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Journey to being self published and my top 5 motivators

December 2, 2014

“If there’s a book you want to read that hasn’t been written yet then you must write it.” Toni Morrison

 

The Journey

 

The fantasy of being a 'discovered' writer by one of the mega publishing houses was long over. But it took a while to get over the seductive dream. I knew about self-publishing well over 10 years ago but thought it second rate – there was a stigma of self-published authors being considered “lepers of the literary world” as one article I read expressed. The desire to be “discovered” or “accepted” was simple – validation. To have your authorship validated by 'the professionals' meant everything. There is something cringingly narcissistic about having to shout to the world that you are “good” – that you can write. Also, the shouting suggests arrogance and discredits validation since it’s self-articulated. So I wallowed for years in the misery of failure and feeling unworthy.

 

 

Reflecting: Photo Ateinda Ausarntu (Ausarntu Dizyns)

 

 

I entered short stories and poems to competitions, submitted them to magazines, sent my first novella to publishers but there were always good reasons why they were politely turned down. Sometimes no reasons just no reply! I based my submissions on what I read in the various publications and dared imagine I was good enough. When the competition lists came out declaring the winners and their entries I told myself something unfair had taken place. My heart continued to wallow. I had the feeling that my writing didn’t 'fit' anywhere. I began to believe it was me, I wasn’t good after all.Many of the self-published books I had previously seen looked terrible. I had a feeling mine would look the same. So I shunned the idea. Let me back up a bit. When I say “some of them looked terrible” I mean that their covers were hurriedly and poorly designed; either by the author or a 'friend.' Editing was atrocious, probably because the author did it themselves or got someone who wasn’t so committed or fully up to the task. The selected fonts sometimes seemed difficult to read – as though unnecessary flamboyance was behind the choice to use a weird looking one over a legible or traditionally used one.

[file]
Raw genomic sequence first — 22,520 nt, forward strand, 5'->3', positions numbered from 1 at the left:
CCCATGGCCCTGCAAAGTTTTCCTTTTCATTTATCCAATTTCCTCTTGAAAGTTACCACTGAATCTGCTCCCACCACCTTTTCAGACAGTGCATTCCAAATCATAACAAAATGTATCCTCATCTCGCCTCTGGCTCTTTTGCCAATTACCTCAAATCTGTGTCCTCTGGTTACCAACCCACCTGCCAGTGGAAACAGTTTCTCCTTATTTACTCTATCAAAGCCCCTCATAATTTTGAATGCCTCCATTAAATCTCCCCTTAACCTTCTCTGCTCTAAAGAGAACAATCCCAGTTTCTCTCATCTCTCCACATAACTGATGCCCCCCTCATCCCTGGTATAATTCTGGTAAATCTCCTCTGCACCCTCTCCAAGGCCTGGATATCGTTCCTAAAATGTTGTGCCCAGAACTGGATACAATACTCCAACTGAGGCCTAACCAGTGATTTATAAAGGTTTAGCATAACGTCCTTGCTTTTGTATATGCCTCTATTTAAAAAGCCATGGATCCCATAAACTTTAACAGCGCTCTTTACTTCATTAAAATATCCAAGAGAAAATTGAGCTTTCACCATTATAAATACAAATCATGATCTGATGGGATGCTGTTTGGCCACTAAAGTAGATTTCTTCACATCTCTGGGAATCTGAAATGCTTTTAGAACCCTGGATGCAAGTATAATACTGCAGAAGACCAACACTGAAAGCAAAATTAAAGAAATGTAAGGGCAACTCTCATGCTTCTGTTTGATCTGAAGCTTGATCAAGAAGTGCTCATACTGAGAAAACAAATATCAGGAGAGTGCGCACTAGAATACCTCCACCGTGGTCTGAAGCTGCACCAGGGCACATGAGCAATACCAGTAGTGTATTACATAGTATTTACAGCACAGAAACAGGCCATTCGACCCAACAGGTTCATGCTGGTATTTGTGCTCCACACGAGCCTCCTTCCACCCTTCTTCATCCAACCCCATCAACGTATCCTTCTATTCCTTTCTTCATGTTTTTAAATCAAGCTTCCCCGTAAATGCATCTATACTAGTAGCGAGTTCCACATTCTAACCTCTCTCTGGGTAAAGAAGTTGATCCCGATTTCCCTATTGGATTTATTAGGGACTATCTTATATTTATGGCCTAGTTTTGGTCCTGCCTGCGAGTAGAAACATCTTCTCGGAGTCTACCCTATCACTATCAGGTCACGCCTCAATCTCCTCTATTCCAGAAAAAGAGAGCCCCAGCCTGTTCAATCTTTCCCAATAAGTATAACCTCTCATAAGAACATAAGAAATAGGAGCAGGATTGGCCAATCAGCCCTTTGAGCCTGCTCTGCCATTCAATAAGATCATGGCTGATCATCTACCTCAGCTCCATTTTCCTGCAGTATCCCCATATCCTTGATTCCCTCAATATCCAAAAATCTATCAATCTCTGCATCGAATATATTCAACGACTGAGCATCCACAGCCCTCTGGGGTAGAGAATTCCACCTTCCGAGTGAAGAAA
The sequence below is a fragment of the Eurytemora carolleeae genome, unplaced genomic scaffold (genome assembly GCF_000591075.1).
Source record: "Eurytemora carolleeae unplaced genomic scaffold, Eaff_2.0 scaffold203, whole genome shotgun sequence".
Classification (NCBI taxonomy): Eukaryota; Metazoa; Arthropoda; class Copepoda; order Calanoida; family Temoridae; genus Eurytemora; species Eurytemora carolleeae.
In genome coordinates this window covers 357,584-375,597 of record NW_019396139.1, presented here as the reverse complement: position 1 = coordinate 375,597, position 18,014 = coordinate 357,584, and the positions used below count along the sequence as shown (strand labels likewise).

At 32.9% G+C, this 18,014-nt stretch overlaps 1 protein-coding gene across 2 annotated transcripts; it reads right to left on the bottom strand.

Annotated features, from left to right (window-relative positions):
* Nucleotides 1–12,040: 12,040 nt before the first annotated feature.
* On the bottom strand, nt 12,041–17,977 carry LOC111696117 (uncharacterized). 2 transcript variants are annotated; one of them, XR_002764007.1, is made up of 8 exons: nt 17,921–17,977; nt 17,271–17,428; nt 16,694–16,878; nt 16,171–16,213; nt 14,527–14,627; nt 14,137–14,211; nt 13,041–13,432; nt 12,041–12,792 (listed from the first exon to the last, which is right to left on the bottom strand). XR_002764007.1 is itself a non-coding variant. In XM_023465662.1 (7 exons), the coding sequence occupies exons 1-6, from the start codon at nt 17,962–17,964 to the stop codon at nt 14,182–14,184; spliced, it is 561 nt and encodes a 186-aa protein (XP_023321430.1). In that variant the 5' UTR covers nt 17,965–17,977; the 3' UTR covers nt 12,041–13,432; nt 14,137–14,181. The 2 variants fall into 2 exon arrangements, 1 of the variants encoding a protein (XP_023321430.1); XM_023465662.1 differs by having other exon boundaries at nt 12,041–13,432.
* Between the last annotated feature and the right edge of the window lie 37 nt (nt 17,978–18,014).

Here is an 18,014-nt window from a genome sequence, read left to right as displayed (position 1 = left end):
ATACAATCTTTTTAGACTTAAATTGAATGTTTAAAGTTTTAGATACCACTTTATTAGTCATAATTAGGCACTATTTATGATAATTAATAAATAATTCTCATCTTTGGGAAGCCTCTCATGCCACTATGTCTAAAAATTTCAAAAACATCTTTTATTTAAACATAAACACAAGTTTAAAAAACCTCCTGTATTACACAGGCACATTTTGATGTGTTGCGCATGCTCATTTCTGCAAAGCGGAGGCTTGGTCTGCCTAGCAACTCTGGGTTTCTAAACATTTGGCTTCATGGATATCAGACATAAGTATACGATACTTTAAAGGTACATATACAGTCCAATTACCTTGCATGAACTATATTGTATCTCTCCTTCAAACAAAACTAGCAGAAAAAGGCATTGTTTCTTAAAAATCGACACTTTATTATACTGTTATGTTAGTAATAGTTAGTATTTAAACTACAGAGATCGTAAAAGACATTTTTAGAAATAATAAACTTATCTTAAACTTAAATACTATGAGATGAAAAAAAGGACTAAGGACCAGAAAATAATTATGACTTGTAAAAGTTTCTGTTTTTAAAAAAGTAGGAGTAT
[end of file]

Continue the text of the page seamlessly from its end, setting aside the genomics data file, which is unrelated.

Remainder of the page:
How could I overcome my book falling into these traps?

 

Having now self-published two books, I can see how easily it is to fall comfortably into all those traps. Financial limitation is one of the reasons for this. For example, I couldn’t afford professional editors (I don’t count because it’s my work!) There are a number of editing and formatting errors in the text that despite several times editing and giving to trusted people to look at remain. I console myself by remembering that I have read several books by brilliant authors and well-known publishers with editing issues in them. We are human; the process is a human one – errors are inevitable and sometimes unavoidable. These are my first books, I will get better and I will one day have the financial means to get them properly edited and so on. Lack of creativity and zealousness also accounts for some of the obvious self-published look. In our eagerness to see the final 'product' we can take unnecessary short cuts. When we decide on a cover image (we being the author) are we overlooking the fact that we are not the best person to make that decision – is there anyone in our sphere of influence we can call on to get honest views about the cover. The Awakening and other Poems has a flowery image – of me romantically inhaling the fragrance of pink frangipani. I decided to use this image because I liked it! It was taken on a trip to Barbados last year and I was happy that day and felt free. In my haste to get the poems published I chose this image and paid someone to design its cover. David Morrison, from Publish Nation wasn’t charging too much and would do the work quicker than friends or family I knew who were more than capable of doing same, if not better. But the waiting and expecting would drive me crazy! David came back with all the pink hazey bits which ordinarily I find ultra-cheesy. When I showed it to a few people you could see they were flinching from the luminous reflection of the image. After a while I decided I didn’t mind the design – the poems are supposed to show potential creative writing students that I have a publication to my name – therefore the aim was to fulfil a marketing gap. I needed to honestly ask myself if the cover was doing just that. I think it is but await time and analytics to tell! That leads me to point out that a self-published author naturally finds themselves having to think like a publisher. The role of the publisher is to sell the author’s books – it’s a business, the book has to be marketable, because it’s a product that has to represent what consumers are looking for. When I spoke with the printers, they always referred to my book (Elijah, the novel) as a product. They liked the colours used for the cover and said this made for a good product. It might be difficult to think of the work in this clinical way, the arduous effort of creativity brought down to such technical terminology but there really is no choice. A book is an item produced for consumption. You read it’s back cover blurb, decide you like it, a decision based also on the appeal of the cover design, you place it into your shopping basket, virtual or real and purchase – as much as you would a good body lotion or cologne.